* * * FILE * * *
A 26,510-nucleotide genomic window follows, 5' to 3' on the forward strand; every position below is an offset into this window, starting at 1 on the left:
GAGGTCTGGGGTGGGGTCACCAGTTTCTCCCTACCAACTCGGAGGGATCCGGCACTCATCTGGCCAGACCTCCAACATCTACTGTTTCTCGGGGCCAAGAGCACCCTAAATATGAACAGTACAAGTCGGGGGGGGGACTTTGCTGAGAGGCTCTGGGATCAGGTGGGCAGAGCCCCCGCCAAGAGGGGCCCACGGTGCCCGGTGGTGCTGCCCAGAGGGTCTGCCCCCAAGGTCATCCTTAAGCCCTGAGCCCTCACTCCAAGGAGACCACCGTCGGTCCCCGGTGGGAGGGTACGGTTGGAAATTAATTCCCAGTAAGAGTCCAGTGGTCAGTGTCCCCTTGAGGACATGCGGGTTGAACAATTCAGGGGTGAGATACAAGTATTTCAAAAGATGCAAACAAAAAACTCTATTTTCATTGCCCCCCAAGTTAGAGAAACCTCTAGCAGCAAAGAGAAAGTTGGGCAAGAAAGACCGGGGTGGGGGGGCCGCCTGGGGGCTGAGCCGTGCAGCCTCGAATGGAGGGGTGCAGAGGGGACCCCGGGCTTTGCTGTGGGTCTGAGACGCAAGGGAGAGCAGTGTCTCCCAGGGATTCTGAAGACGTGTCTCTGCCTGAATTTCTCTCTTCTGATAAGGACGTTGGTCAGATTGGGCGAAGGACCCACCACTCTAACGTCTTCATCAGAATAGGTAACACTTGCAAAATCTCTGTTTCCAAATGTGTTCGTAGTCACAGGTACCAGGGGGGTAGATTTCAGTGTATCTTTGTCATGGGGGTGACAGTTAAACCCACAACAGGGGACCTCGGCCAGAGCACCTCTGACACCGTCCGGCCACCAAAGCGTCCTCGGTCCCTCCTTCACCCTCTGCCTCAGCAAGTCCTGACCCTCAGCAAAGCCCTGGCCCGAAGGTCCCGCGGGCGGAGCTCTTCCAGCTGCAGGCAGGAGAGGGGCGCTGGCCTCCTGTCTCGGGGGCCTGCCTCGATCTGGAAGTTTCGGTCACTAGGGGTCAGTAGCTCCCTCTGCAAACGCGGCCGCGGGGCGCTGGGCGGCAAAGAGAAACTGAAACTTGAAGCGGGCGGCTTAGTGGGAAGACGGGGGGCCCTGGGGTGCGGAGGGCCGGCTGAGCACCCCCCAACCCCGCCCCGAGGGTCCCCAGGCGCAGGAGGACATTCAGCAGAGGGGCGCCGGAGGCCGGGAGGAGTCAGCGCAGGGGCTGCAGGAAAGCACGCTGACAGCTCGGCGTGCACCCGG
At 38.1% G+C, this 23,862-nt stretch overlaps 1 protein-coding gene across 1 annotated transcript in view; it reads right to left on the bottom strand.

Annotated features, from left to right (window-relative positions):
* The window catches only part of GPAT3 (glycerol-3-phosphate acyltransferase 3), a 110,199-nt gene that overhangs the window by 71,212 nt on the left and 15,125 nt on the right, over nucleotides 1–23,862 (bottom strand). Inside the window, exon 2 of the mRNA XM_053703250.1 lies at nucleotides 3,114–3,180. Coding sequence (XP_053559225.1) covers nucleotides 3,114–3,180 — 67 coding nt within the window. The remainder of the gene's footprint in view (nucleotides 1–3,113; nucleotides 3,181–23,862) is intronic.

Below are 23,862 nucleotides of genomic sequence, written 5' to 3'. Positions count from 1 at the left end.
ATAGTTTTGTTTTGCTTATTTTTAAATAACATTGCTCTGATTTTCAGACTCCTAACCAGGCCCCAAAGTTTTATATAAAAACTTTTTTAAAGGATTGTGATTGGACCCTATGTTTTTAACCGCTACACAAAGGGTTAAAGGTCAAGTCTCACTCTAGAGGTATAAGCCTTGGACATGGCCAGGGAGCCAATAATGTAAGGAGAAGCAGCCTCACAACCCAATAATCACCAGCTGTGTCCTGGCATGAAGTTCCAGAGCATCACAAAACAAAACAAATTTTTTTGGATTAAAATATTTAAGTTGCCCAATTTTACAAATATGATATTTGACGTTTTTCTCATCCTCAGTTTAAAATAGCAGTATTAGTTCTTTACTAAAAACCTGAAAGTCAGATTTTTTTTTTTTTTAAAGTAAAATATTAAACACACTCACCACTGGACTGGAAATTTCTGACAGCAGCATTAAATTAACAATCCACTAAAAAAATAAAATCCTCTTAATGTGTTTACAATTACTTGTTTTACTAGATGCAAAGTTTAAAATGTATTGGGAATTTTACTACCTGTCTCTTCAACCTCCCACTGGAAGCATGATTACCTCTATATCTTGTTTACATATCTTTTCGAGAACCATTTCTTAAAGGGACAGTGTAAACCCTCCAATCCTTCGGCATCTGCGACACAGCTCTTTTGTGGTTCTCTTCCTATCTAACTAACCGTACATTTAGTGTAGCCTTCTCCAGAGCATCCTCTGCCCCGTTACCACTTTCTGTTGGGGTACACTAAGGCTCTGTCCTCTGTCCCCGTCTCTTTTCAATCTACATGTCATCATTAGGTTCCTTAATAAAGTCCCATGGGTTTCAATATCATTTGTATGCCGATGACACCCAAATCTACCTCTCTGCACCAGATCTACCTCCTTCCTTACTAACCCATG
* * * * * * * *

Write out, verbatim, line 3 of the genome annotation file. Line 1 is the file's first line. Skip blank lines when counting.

At 38.1% G+C, this 23,862-nt stretch overlaps 1 protein-coding gene across 1 annotated transcript in view; it reads right to left on the bottom strand.